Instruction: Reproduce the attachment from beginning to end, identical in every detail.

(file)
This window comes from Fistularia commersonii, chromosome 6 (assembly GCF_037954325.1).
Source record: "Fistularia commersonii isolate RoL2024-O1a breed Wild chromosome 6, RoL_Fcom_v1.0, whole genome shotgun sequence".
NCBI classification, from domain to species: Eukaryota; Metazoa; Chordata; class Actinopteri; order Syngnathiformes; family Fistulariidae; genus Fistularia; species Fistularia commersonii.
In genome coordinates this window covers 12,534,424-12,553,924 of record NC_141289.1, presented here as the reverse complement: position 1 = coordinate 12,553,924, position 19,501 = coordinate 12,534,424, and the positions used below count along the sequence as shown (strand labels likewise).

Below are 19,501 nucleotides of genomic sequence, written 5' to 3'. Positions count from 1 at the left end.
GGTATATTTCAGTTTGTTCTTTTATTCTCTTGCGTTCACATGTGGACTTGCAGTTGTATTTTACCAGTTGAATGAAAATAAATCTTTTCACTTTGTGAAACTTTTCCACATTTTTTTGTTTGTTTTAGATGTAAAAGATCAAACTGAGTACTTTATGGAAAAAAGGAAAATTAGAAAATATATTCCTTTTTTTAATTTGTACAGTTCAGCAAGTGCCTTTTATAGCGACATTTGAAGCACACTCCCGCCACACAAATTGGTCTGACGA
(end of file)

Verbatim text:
This window comes from Fistularia commersonii, chromosome 6 (assembly GCF_037954325.1).
Source record: "Fistularia commersonii isolate RoL2024-O1a breed Wild chromosome 6, RoL_Fcom_v1.0, whole genome shotgun sequence".
NCBI classification, from domain to species: Eukaryota; Metazoa; Chordata; class Actinopteri; order Syngnathiformes; family Fistulariidae; genus Fistularia; species Fistularia commersonii.
In genome coordinates this window covers 12,534,424-12,553,924 of record NC_141289.1, presented here as the reverse complement: position 1 = coordinate 12,553,924, position 19,501 = coordinate 12,534,424, and the positions used below count along the sequence as shown (strand labels likewise).

Below are 19,501 nucleotides of genomic sequence, written 5' to 3'. Positions count from 1 at the left end.
GGTATATTTCAGTTTGTTCTTTTATTCTCTTGCGTTCACATGTGGACTTGCAGTTGTATTTTACCAGTTGAATGAAAATAAATCTTTTCACTTTGTGAAACTTTTCCACATTTTTTTGTTTGTTTTAGATGTAAAAGATCAAACTGAGTACTTTATGGAAAAAAGGAAAATTAGAAAATATATTCCTTTTTTTAATTTGTACAGTTCAGCAAGTGCCTTTTATAGCGACATTTGAAGCACACTCCCGCCACACAAATTGGTCTGACGA